Traffic congestion can actually be a good thing for urban districts

Engineers are well-known for coming up with solutions to rid our communities of dreaded traffic congestion. To most people this seems logical, but do we always want to rid ourselves of traffic congestion? In urban shopping districts you want lots of pedestrians, cyclists, transit and cars…it means that there are lots of potential customers. More from Strong Towns:

If people enjoy crowded places, it seems a bit strange that federal and state governments continue to wage a single-minded and expensive war against traffic congestion. Despite many hundreds of billions dollars spent on increasing the capacity of our roads, they’ve not yet won, thank God. After all, when the congestion warriors have won, the results aren’t often pretty. Detroit, for example, has lots of expressways and widened streets and suffers from very little congestion. It also has lost 2/3 of its population and is in the hands of a bankruptcy trustee.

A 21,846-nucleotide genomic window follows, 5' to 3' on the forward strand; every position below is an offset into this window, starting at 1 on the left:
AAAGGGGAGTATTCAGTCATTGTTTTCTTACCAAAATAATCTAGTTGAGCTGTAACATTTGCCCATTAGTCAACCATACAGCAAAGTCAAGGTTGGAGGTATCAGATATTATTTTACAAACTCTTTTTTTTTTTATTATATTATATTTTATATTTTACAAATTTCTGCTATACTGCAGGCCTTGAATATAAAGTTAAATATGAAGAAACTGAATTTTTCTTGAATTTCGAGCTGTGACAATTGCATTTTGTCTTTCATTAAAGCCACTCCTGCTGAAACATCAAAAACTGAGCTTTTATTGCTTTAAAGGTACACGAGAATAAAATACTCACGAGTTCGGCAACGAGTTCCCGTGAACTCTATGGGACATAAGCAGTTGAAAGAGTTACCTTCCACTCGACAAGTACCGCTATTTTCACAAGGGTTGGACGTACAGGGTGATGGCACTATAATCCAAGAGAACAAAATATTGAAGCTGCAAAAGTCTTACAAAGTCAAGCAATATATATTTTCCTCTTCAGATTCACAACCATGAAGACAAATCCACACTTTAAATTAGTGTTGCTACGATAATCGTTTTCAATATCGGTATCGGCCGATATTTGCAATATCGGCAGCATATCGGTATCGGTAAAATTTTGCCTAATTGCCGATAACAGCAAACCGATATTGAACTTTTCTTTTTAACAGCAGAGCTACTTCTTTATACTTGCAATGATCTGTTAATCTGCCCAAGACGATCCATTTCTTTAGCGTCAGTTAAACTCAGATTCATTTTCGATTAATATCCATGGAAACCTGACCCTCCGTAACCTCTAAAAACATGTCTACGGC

After all, congestion is a bit like cholesterol – if you don’t have any, you die. Like cholesterol, traffic exists as a “good kind” and a “bad kind.” Congestion measurements should be divided between through-traffic and traffic that includes local origins or destinations, the latter being the “good kind.”

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